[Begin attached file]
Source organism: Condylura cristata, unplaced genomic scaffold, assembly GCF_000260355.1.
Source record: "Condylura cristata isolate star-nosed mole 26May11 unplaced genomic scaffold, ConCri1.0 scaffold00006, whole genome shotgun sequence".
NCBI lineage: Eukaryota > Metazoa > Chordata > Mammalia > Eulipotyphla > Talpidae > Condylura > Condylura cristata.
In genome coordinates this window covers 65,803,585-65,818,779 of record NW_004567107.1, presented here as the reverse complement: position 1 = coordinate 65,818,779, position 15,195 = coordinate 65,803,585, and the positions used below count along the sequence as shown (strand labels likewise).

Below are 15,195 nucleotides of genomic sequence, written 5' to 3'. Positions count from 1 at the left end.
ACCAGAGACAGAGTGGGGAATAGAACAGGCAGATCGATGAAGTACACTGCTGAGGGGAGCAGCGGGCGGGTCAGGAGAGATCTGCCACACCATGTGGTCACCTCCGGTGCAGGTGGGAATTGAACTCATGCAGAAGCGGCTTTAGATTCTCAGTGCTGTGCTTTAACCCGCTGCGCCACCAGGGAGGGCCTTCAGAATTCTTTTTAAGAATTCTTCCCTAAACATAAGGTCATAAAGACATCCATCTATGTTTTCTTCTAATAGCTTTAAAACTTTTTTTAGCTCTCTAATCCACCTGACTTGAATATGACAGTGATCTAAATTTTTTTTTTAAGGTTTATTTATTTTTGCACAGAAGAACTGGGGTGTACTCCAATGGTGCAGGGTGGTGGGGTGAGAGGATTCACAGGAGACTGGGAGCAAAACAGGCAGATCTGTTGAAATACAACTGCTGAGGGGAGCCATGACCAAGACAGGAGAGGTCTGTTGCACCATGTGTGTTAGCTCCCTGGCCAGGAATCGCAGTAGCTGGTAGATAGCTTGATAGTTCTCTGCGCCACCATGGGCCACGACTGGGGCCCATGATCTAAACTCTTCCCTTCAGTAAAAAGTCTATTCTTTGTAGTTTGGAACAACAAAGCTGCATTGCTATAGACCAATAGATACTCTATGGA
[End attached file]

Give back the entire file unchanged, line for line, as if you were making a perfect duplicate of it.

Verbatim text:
Source organism: Condylura cristata, unplaced genomic scaffold, assembly GCF_000260355.1.
Source record: "Condylura cristata isolate star-nosed mole 26May11 unplaced genomic scaffold, ConCri1.0 scaffold00006, whole genome shotgun sequence".
NCBI lineage: Eukaryota > Metazoa > Chordata > Mammalia > Eulipotyphla > Talpidae > Condylura > Condylura cristata.
In genome coordinates this window covers 65,803,585-65,818,779 of record NW_004567107.1, presented here as the reverse complement: position 1 = coordinate 65,818,779, position 15,195 = coordinate 65,803,585, and the positions used below count along the sequence as shown (strand labels likewise).

Below are 15,195 nucleotides of genomic sequence, written 5' to 3'. Positions count from 1 at the left end.
ACCAGAGACAGAGTGGGGAATAGAACAGGCAGATCGATGAAGTACACTGCTGAGGGGAGCAGCGGGCGGGTCAGGAGAGATCTGCCACACCATGTGGTCACCTCCGGTGCAGGTGGGAATTGAACTCATGCAGAAGCGGCTTTAGATTCTCAGTGCTGTGCTTTAACCCGCTGCGCCACCAGGGAGGGCCTTCAGAATTCTTTTTAAGAATTCTTCCCTAAACATAAGGTCATAAAGACATCCATCTATGTTTTCTTCTAATAGCTTTAAAACTTTTTTTAGCTCTCTAATCCACCTGACTTGAATATGACAGTGATCTAAATTTTTTTTTTAAGGTTTATTTATTTTTGCACAGAAGAACTGGGGTGTACTCCAATGGTGCAGGGTGGTGGGGTGAGAGGATTCACAGGAGACTGGGAGCAAAACAGGCAGATCTGTTGAAATACAACTGCTGAGGGGAGCCATGACCAAGACAGGAGAGGTCTGTTGCACCATGTGTGTTAGCTCCCTGGCCAGGAATCGCAGTAGCTGGTAGATAGCTTGATAGTTCTCTGCGCCACCATGGGCCACGACTGGGGCCCATGATCTAAACTCTTCCCTTCAGTAAAAAGTCTATTCTTTGTAGTTTGGAACAACAAAGCTGCATTGCTATAGACCAATAGATACTCTATGGA